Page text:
February 27, 2005
5th of 11 in A Sportsman
The months between October and March constitute the average racer's off-season, save for those fanatics who can’t
stay off the bike during the time most folks just want to sit by a warm fire. I am not one of those fanatics. The off-season
for me is just that – off the bike, trying to rid my body of a season’s worth of O.P.P. (Old People Pain). I also try to spend
some quality time on all the maintenance items I put off during the racing season. What starts out as an ambitious three-
month plan for examining every last detail of the motorcycle’s mechanics usually ends up a tire change and spray-on
chain lube the night before the first race. This year was no different.
During the fall and winter months I had the best intentions of physical fitness leading up to the MHSC opener at
Lebanon. On one end of the off-season fitness spectrum is #85 Jeff Wendel, who attends spinning class three times
each week. On the other end is Team RocketRacing, with a nutritional program heavy on Stag and pork rinds dipped in
used restaurant grease. I wanted to fall somewhere in the middle, but drifted toward the RocketRacing plan after
learning that my local spinning place charged nearly $10 per session. When I asked if those prices included an after-
spin massage with a happy ending, the conversation took a noticeably serious tone. So much for spinning...pass me the
Race day anticipation was still building as Matt and I found a parking spot in the staging area. Last year’s Lebanon race
was one of the tougher courses on the schedule, which I reminded Matt after he said he’d told our novice riding buddy
Scott Maxwell that Lebanon “wasn't that bad.” Following the practice lap, which was Matt’s first ride on the “new”
Lebanon motorcycle loop rolled out in 2004, his first words were, approximately, these: “If he’s here, Scott might be
kinda pissed at me.”
The motorcycle loop was laid out mostly in reverse of last year, and that didn't change its level of difficulty in the least.
The loop made use of the same rocky, off-camber singletrack and never offered much chance to relax on the bike. A
tricky obstacle appeared around every corner. Left out this year was the quarter-mile run through the largest of the
creeks on the property, the same creek I hold responsible for destroying one of my radiators last year. But the other
smaller creeks remained, rocky as ever, and the various jagged rock ledges were still part of the loop.
A few new faces joined the A Sportsman starting line, while a couple of old faces departed into different classes for
2005. Gary Mittelberg and Slade Morlang moved up to the A Intermediate class, while #237 Elston Moore switched to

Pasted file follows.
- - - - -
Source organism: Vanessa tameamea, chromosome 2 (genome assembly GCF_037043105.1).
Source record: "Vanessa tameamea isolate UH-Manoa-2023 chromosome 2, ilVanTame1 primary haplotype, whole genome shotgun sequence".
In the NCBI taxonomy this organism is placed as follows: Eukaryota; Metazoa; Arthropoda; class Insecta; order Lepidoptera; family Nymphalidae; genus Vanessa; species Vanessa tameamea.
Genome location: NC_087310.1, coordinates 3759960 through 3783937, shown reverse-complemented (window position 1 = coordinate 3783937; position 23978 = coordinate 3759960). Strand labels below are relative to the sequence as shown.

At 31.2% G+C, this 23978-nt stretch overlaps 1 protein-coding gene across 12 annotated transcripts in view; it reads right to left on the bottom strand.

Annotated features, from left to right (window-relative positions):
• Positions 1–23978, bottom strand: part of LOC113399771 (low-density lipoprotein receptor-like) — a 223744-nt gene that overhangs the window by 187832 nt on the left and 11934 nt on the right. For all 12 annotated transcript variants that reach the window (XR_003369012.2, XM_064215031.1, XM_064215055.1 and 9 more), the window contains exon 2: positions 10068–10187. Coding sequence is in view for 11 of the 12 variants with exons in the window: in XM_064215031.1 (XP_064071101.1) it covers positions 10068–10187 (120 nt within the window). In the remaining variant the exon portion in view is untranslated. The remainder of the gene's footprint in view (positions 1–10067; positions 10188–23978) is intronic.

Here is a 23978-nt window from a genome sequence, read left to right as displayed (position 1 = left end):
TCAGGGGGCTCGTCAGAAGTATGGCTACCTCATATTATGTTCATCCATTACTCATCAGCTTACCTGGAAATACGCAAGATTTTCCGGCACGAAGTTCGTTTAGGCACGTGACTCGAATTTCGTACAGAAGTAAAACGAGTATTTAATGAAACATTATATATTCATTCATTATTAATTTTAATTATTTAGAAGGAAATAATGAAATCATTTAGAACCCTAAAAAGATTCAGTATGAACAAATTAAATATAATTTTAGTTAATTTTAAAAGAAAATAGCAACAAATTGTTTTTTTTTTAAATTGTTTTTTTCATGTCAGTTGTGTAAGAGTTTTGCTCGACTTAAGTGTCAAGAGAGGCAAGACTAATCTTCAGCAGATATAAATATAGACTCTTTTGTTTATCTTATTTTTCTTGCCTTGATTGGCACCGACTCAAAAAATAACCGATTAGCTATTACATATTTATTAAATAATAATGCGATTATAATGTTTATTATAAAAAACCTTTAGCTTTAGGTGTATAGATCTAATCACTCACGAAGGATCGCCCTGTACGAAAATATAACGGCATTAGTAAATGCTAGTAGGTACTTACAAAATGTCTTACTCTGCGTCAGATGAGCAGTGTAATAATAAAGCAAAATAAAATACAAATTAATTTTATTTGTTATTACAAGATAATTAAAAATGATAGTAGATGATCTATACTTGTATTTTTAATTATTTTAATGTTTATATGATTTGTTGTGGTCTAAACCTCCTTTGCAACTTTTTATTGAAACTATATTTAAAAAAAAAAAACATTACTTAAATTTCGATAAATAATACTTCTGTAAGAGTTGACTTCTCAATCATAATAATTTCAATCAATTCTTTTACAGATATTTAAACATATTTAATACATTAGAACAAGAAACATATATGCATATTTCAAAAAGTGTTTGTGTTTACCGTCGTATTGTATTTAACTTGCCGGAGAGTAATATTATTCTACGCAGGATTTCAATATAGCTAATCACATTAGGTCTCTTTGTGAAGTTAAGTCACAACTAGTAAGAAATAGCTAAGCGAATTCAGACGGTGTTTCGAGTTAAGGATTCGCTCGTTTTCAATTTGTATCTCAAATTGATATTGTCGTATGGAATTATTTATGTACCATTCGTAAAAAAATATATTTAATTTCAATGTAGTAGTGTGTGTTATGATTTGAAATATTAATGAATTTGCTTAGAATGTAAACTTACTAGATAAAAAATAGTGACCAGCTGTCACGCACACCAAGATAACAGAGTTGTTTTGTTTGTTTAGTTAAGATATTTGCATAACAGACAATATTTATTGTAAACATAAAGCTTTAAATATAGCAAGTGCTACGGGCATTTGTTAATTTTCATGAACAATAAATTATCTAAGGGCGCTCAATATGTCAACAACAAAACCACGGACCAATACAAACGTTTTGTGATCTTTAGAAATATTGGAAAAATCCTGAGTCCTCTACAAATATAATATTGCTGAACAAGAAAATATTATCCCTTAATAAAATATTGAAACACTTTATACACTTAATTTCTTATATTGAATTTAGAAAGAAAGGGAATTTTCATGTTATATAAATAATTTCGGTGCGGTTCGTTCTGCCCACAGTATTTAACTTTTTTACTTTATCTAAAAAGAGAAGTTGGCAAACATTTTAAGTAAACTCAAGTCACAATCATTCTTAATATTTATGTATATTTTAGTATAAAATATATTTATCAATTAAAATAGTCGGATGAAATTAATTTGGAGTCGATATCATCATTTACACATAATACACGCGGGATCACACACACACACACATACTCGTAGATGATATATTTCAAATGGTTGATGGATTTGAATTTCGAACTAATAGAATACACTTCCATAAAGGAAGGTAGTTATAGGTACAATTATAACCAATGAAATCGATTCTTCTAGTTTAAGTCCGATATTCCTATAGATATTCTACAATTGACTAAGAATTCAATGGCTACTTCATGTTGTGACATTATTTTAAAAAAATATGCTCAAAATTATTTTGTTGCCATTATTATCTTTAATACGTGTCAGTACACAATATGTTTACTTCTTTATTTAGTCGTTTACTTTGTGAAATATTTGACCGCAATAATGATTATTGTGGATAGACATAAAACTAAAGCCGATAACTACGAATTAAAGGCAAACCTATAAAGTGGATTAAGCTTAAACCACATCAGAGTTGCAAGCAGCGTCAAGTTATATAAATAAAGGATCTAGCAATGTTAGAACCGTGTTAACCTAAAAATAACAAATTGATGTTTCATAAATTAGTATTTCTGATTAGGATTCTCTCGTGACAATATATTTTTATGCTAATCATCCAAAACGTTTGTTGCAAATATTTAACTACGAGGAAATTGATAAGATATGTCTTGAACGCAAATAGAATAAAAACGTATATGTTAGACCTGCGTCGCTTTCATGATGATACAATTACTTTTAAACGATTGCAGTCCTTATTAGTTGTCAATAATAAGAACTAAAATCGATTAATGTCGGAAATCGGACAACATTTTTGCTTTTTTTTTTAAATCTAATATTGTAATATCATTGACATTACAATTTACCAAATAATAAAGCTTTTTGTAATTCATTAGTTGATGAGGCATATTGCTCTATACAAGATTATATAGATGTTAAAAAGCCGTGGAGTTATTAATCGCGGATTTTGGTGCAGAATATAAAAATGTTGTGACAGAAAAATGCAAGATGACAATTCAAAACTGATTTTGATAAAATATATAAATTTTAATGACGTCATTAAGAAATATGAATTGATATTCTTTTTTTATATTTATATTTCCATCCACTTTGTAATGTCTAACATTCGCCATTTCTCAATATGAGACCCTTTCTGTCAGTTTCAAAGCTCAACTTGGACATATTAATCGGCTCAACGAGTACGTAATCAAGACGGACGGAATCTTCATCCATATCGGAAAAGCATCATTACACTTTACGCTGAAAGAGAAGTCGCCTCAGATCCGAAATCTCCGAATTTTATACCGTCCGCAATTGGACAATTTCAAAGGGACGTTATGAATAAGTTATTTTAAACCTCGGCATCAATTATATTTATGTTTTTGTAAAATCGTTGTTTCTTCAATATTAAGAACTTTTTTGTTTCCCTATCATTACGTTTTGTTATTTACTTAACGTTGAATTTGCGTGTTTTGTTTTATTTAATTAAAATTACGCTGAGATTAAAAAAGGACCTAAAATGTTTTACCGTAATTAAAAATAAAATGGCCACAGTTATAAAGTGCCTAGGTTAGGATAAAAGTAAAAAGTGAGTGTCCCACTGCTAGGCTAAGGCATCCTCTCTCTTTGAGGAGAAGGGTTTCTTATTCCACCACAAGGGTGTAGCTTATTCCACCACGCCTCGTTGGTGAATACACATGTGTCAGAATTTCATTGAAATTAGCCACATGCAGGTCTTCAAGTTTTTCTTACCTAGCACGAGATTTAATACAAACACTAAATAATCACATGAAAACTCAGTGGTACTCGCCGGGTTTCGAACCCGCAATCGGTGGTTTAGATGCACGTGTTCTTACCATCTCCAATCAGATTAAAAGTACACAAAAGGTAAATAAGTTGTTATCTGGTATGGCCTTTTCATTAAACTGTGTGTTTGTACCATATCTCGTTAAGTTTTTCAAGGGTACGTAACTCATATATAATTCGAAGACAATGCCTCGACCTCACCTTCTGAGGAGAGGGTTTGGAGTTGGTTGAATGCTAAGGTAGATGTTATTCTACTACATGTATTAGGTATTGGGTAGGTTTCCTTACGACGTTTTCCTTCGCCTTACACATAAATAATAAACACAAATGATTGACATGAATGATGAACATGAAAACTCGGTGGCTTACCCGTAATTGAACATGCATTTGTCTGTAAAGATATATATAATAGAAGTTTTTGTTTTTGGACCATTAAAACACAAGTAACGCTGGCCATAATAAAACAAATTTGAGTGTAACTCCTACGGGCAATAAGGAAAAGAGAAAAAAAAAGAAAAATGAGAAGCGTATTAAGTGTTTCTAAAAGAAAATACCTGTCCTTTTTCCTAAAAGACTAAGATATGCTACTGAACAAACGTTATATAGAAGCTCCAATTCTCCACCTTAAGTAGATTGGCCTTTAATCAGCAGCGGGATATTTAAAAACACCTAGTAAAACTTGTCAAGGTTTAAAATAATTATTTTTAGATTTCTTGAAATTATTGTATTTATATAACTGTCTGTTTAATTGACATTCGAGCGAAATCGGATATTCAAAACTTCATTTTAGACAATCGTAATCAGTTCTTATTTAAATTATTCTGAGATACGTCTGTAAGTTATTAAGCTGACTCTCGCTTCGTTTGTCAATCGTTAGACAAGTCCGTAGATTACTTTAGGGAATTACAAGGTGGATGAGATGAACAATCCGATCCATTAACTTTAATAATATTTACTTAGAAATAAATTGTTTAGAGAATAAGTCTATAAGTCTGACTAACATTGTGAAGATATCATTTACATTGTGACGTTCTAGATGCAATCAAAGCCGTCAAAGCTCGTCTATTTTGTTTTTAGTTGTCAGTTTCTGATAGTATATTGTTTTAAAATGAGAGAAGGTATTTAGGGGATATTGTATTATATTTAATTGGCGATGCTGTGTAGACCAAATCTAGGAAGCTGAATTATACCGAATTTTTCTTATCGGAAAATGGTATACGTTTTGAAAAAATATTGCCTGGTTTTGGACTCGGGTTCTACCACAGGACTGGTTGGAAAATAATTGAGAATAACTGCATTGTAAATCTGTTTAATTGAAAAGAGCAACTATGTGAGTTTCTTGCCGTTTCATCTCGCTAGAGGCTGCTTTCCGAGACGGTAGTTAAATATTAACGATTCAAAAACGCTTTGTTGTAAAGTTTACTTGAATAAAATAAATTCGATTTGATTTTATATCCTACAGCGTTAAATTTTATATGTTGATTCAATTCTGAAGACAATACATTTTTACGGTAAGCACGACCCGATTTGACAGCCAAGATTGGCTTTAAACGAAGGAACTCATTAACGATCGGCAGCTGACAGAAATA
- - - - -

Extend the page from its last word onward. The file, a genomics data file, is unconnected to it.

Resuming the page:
the Senior class and new dad Aaron “Chili” Roberts used his Sunday hall pass to race the Vet class. Also notably
absent from the A Sportsman class was #644 Carl Dobson, proud to be fifth off the line in the Senior class until realizing
he had actually lined up one row behind the Seniors and was riding with the Open B class (a true “senior” moment, per
Kevin Ruckdeschell). For once race anyway, Mr. Can’t Buy a Decent Start shed his long history of first corner futility. I
rounded the first turn in the third spot, thanks in part to #56 Jesse Faulstich (not to be confused with the other #56-
stickered bike in our class, also a Yamaha, ridden by MHSC #410 Shane Roberts), who fell down thoughtfully and
blocked out several guys for me.
We blasted up and down a grass track containing the bulk of the sloppy mud on the course. When following big four-
stroke thumpers, roll-offs and huge grass-caked chunks of mud rarely mix well. Like mammary glands on a male pig (or
tits on a boar, whichever), my goggles were pretty much useless only a mile into the race. So off they went. After a
couple miles of riding as a pack, we caught up to a rider from the row ahead of us who’d fallen victim to one of the
infamous Lebanon Diagonal Tree Roots. This natural feature is caused by an area so rocky that tree roots sometimes
grow horizontally until they can find a gap in the rock base and head underground. The spot of our bottleneck was a
narrow patch of ground between a creek and a fence. If you think a tree root protruding a couple inches above the
ground should be a relatively easy obstacle, in most cases you would be correct. But lay it across the trail at an angle,
place it in a very confined space, add a little moisture, and seasoned racers will start to resemble trail riders. We waited
impatiently until the first guy was able to spin his rear tire over the root, then resumed our freight train for the rest of the
My own experience with a Lebanon Diagonal Tree Root came near the end of the first lap, where I approached a rider
who was off the trail and pointed down a short hill. I couldn't figure out how he got there until I attempted to cross over a
series of roots and found my bike rapidly spinning around in the same direction. My bike ended up right next to the
other guy’s, not quite 180 degrees opposite the trail direction. I managed to get back on the trail in a matter of seconds,
but by that time #26 Todd Corwin and Shane Roberts had conquered the roots and checked into the scoring trailer
ahead of me.
On the second lap I caught up to John McDaniel when he got hung up on a nasty little rock climb. To really understand
what the Lebanon course is made of, think of this: in most places you could push a shovel straight into the ground and
probably hit a solid rock base before the shovel head was halfway into the dirt. Once the dirt is removed by spinning dirt
bike tires, all that’s left is solid rock. When I came up behind him, John was getting to know how much traction is
afforded by solid rock. It’s not much. In similar situations in the past, I’d bump the rear tire of the bike ahead of me to